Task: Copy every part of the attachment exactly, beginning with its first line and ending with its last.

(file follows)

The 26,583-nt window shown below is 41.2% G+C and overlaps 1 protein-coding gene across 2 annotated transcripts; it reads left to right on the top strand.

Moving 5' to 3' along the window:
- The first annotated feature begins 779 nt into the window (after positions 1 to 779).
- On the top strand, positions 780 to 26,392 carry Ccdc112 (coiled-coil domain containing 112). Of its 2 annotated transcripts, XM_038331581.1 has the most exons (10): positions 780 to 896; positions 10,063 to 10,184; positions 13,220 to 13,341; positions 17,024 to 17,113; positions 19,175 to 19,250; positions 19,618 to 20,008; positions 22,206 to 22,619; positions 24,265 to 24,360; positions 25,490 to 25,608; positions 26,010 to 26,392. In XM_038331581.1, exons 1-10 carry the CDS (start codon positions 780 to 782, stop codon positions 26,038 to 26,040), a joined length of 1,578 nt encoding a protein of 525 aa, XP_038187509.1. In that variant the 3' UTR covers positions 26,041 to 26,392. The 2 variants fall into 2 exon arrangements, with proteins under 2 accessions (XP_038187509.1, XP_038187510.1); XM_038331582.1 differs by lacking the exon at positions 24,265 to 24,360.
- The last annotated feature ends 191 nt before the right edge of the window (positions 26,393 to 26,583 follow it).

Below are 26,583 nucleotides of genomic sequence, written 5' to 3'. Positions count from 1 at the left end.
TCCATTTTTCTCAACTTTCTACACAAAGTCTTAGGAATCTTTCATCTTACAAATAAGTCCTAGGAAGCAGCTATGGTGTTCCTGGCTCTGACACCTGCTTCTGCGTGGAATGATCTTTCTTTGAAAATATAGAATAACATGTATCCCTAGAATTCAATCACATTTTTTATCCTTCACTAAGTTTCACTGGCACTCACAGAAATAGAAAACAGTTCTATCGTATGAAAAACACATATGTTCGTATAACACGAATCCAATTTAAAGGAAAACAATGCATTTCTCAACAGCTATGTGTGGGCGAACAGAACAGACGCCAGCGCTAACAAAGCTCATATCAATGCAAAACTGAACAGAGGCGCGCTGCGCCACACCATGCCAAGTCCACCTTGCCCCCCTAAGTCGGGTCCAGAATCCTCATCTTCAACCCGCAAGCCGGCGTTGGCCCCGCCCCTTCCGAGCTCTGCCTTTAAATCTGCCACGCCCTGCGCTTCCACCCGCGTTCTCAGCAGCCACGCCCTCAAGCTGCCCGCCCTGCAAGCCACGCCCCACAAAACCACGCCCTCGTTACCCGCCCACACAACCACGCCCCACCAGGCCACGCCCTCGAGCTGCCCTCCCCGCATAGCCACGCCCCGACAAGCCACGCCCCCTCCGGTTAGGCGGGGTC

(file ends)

The 26,583-nt window shown below is 41.2% G+C and overlaps 1 protein-coding gene across 2 annotated transcripts; it reads left to right on the top strand.

Moving 5' to 3' along the window:
- The first annotated feature begins 779 nt into the window (after positions 1 to 779).
- On the top strand, positions 780 to 26,392 carry Ccdc112 (coiled-coil domain containing 112). Of its 2 annotated transcripts, XM_038331581.1 has the most exons (10): positions 780 to 896; positions 10,063 to 10,184; positions 13,220 to 13,341; positions 17,024 to 17,113; positions 19,175 to 19,250; positions 19,618 to 20,008; positions 22,206 to 22,619; positions 24,265 to 24,360; positions 25,490 to 25,608; positions 26,010 to 26,392. In XM_038331581.1, exons 1-10 carry the CDS (start codon positions 780 to 782, stop codon positions 26,038 to 26,040), a joined length of 1,578 nt encoding a protein of 525 aa, XP_038187509.1. In that variant the 3' UTR covers positions 26,041 to 26,392. The 2 variants fall into 2 exon arrangements, with proteins under 2 accessions (XP_038187509.1, XP_038187510.1); XM_038331582.1 differs by lacking the exon at positions 24,265 to 24,360.
- The last annotated feature ends 191 nt before the right edge of the window (positions 26,393 to 26,583 follow it).

Below are 26,583 nucleotides of genomic sequence, written 5' to 3'. Positions count from 1 at the left end.
TCCATTTTTCTCAACTTTCTACACAAAGTCTTAGGAATCTTTCATCTTACAAATAAGTCCTAGGAAGCAGCTATGGTGTTCCTGGCTCTGACACCTGCTTCTGCGTGGAATGATCTTTCTTTGAAAATATAGAATAACATGTATCCCTAGAATTCAATCACATTTTTTATCCTTCACTAAGTTTCACTGGCACTCACAGAAATAGAAAACAGTTCTATCGTATGAAAAACACATATGTTCGTATAACACGAATCCAATTTAAAGGAAAACAATGCATTTCTCAACAGCTATGTGTGGGCGAACAGAACAGACGCCAGCGCTAACAAAGCTCATATCAATGCAAAACTGAACAGAGGCGCGCTGCGCCACACCATGCCAAGTCCACCTTGCCCCCCTAAGTCGGGTCCAGAATCCTCATCTTCAACCCGCAAGCCGGCGTTGGCCCCGCCCCTTCCGAGCTCTGCCTTTAAATCTGCCACGCCCTGCGCTTCCACCCGCGTTCTCAGCAGCCACGCCCTCAAGCTGCCCGCCCTGCAAGCCACGCCCCACAAAACCACGCCCTCGTTACCCGCCCACACAACCACGCCCCACCAGGCCACGCCCTCGAGCTGCCCTCCCCGCATAGCCACGCCCCGACAAGCCACGCCCCCTCCGGTTAGGCGGGGTC